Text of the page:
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The inaccessibility of conflict-affected areas is leading to extreme food insecurity in northeast Nigeria

  • Key Message Update
  • West Africa
  • October 2016
The inaccessibility of conflict-affected areas is leading to extreme food insecurity in northeast Nigeria

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  • Key Messages
  • Key Messages
    • The Cadre Harmonisé analysis in October 2016 indicated that two of the three senatorial zones in Borno State and one in Yobe State are in Emergency (IPC Phase 4) – a more in-depth analysis is necessary to identify the level of food insecurity in the LGAs and IDP camps. Although food consumption, nutrition, and mortality data remain rare in inaccessible areas, available information suggests it is possible that a Famine (IPC Phase 5) is ongoing in these areas.
    • Even though access to certain areas in northeast Nigeria is improving, vast areas in and around the Sambisa Forest, Lake Chad and southern Yobe remain inaccessible to humanitarians. Moreover, the current financing for humanitarian action is still very low. In order to avoid additional losses of human lives, it is imperative to improve access to humanitarian services and to greatly increase emergency food assistance.
    • Elsewhere, harvests are continuing and off-season agricultural activities are intensifying locally in areas where conditions are favorable. These activities, coupled with the sale of new harvests, are creating income opportunities for poor households. Nevertheless, recent locust attacks in Mauritania may constitute a serious threat for off-season and flood recessional crops in this country and neighboring countries.
    • Overall, market supplies continue normally in the region following the new harvests and usual cross-border trade. Nevertheless, civil insecurity continues to disrupt market functioning in northern Mali and around Lake Chad. The Naira depreciation is maintaining food prices at atypical levels in Nigeria despite the ongoing harvests. This is also creating unfavorable conditions for livestock flows from the Sahel and the sale of cash crops towards Nigeria.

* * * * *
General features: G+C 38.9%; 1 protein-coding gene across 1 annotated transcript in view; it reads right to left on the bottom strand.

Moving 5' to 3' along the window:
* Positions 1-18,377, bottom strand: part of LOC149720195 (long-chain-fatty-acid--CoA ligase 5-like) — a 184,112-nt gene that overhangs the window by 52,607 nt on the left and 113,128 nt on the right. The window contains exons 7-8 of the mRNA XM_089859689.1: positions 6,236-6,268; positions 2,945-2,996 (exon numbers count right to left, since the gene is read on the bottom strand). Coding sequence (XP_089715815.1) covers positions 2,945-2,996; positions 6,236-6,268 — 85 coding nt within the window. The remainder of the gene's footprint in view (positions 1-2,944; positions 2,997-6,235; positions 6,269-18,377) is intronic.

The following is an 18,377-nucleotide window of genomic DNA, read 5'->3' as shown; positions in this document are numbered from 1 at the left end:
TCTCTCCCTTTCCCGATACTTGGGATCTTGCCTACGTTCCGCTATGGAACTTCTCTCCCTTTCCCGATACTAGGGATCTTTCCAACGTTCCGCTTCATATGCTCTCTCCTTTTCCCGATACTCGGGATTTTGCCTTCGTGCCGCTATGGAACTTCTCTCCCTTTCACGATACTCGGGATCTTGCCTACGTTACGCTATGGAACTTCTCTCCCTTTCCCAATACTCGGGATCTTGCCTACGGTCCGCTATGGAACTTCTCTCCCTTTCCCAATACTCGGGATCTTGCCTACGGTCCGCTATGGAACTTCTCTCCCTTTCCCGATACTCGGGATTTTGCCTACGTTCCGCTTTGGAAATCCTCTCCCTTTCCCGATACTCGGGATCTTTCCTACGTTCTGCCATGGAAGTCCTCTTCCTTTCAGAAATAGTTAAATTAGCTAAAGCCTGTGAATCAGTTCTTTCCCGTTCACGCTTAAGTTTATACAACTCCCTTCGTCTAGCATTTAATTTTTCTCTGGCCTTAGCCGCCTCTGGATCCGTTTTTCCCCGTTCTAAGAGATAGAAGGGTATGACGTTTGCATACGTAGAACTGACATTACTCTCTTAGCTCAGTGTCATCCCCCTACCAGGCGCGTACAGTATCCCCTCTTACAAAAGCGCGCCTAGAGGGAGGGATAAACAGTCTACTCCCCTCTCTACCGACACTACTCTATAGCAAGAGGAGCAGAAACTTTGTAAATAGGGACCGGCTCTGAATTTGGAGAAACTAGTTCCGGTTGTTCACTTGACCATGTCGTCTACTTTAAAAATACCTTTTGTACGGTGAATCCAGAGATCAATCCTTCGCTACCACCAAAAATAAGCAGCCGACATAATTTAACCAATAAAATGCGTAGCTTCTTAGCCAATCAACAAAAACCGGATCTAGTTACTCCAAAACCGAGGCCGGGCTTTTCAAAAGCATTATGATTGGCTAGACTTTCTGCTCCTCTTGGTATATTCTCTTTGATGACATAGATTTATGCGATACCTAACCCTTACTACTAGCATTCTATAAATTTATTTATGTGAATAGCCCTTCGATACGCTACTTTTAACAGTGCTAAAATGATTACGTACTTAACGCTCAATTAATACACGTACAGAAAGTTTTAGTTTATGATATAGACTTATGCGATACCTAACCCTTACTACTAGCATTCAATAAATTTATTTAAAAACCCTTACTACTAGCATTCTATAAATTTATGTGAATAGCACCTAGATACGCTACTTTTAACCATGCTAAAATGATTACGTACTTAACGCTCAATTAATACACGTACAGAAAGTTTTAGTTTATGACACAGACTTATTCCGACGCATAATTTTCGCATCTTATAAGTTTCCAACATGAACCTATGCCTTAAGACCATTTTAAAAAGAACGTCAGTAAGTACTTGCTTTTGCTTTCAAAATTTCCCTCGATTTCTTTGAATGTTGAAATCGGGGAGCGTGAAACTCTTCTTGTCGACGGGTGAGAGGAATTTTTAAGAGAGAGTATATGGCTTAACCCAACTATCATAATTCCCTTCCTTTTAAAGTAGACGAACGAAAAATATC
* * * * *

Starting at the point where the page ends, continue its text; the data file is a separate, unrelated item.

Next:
• The majority of areas will remain in Minimal (IPC Phase 1) until May 2017 following the improvement of households stocks and income from seasonal activities. Nevertheless, pockets of Stressed (IPC Phase 2) continue because of poor purchasing power in Sierra Leone, poor rainfall distribution in Mauritania and Niger, and the economic crisis in Chad. In southeastern Niger, western Chad, and in Republic Central African Republic, Crisis (IPC Phase 3) is persisting or will reappear due to civil insecurity.

    This Key Message Update provides a high-level analysis of current acute food insecurity conditions and any changes to FEWS NET's latest projection of acute food insecurity outcomes in the specified geography. Learn more here.

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